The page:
Therefore, a primary object of the present invention is to provide a photovoltaic device and a method of manufacturing thereof, by which rupture of the electrode films for electrically connecting the exposed portions of the first electrode films to the second electrode films can be prevented and thus, the manufacturing yield can be improved.

In a method of manufacturing of a photovoltaic device in accordance with the present invention, first electrode films are separately disposed on a plurality of regions of a substrate and a semiconductor photoactive film layer is provided over the whole area of the first electrode films and the spaces inbetween. Subsequently, second electrode films are separately disposed corresponding to the plurality of regions of the semiconductor photoactive layer and the portions of the semiconductor photoactive layer located in the spacing regions of the respective adjacent second electrode films are removed by etching through the openings of a mask placed on the second electrode films. Thus, the first electrode film in one of the adjacent regions is partially exposed and the exposed portion of the second electrode film undercut as the result of etching of the semiconductor photoactive layer is removed by etching using the mask utilized in the above stated etching process, so that the exposed portion of the first electrode film in one of the adjacent regions and the second electrode film in the other adjacent region can be electrically connected.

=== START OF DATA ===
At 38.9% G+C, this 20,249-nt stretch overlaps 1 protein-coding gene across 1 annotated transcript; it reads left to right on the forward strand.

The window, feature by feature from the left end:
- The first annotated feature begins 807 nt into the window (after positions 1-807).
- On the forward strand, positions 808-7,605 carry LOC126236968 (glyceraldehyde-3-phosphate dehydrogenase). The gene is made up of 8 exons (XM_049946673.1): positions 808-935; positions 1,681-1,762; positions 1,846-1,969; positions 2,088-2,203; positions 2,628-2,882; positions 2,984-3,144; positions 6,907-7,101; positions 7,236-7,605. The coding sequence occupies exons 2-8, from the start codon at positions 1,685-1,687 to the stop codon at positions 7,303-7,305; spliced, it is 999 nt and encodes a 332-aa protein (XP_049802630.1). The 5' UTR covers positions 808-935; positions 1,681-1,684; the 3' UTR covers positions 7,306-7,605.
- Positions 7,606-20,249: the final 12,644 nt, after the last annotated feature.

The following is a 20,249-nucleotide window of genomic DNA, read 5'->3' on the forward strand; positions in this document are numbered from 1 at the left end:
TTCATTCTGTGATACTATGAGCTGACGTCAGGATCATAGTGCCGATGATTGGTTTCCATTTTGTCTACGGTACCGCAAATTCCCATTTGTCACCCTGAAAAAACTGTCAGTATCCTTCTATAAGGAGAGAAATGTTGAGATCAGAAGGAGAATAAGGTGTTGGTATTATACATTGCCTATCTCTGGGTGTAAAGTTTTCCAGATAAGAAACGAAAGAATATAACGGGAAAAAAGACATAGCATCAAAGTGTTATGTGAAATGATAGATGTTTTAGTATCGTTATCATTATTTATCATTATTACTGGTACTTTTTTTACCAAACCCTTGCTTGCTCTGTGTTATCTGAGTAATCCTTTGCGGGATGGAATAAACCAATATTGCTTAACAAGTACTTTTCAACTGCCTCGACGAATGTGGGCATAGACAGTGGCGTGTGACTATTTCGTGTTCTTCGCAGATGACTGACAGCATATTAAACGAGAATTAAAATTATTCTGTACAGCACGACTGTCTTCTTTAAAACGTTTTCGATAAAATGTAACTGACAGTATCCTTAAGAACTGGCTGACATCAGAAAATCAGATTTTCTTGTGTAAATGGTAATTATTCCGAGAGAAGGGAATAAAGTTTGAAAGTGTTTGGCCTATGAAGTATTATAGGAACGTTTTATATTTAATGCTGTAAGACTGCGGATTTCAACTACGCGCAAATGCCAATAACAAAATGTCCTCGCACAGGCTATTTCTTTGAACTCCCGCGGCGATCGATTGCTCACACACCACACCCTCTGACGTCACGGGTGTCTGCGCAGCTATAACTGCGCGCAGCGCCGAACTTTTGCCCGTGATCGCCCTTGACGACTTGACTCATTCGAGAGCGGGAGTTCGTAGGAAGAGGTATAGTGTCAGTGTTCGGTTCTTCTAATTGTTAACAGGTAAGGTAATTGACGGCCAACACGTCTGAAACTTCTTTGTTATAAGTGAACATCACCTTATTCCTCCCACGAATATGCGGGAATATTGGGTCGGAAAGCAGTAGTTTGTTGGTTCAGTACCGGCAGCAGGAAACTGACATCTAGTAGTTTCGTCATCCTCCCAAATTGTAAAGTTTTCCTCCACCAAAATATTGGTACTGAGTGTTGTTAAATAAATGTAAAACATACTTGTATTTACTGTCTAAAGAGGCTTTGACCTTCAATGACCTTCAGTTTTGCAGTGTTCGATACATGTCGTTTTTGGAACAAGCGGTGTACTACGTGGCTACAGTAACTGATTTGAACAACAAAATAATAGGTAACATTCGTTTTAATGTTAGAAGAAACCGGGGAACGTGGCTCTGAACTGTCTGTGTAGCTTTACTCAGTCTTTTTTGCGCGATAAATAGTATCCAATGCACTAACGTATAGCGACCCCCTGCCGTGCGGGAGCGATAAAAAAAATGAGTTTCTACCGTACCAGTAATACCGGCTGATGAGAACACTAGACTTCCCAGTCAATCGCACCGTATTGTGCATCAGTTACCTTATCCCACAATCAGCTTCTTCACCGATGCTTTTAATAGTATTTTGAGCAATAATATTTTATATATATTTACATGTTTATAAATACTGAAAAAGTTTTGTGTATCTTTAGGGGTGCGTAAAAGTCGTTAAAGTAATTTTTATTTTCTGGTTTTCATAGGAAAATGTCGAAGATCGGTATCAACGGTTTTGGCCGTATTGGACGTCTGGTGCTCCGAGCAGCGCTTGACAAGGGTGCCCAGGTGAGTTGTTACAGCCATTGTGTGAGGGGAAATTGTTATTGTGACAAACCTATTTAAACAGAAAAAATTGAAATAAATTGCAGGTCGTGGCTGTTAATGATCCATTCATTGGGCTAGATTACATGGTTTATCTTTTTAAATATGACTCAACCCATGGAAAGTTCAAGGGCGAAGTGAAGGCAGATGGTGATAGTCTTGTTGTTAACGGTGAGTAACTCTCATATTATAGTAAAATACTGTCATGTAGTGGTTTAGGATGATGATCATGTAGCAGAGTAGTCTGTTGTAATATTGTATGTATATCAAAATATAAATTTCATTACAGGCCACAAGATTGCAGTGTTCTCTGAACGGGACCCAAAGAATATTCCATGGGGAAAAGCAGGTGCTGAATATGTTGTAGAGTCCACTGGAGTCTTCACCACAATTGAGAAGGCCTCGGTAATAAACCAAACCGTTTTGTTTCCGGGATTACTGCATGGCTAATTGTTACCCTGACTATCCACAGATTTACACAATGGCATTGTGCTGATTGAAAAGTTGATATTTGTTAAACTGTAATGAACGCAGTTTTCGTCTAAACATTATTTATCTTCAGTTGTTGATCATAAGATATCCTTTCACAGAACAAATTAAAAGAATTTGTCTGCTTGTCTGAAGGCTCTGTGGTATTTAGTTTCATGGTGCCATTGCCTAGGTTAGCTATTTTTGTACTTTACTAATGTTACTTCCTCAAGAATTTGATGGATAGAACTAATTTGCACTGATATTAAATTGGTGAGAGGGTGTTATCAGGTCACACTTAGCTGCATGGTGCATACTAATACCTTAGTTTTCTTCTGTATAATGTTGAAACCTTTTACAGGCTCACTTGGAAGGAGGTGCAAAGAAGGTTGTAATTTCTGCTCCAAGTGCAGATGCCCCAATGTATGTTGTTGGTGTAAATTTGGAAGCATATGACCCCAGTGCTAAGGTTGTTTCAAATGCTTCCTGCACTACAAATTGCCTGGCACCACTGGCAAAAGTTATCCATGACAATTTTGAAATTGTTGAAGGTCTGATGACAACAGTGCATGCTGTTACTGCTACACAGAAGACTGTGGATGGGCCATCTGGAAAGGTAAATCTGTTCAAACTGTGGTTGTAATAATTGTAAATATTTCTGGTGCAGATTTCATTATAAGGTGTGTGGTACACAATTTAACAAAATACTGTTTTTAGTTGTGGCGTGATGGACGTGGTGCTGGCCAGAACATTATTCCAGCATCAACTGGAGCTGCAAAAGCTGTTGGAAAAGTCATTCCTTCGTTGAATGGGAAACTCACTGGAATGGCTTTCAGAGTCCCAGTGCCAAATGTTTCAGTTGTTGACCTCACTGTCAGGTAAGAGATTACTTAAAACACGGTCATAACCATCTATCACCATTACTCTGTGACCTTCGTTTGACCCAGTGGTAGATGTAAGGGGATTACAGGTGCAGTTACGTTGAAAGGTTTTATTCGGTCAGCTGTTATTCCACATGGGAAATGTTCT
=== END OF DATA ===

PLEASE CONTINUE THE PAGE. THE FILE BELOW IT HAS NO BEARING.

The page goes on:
In view of the problems in the prior art, in this invention, the portions of the semiconductor photoactive layer located in the spacing regions of the second electrode film are removed by etching through the openings of a mask placed on the second electrode film and using this mask, etching is applied to the second electrode film. By this etching, the portion of the second electrode film exposed as the result of the overetching of the semiconductor photoactive layer, is also removed by etching. Thus, the curled portions of the edge portions of the second electrode films can be removed and connection between the respective adjacent first electrode films and second electrode films over these edge portions will never cause a rupture and therefore, the respective adjacent first and second electrode films can be electrically connected in good condition. As a result, the yield of manufacturing of a photovoltaic device can be improved.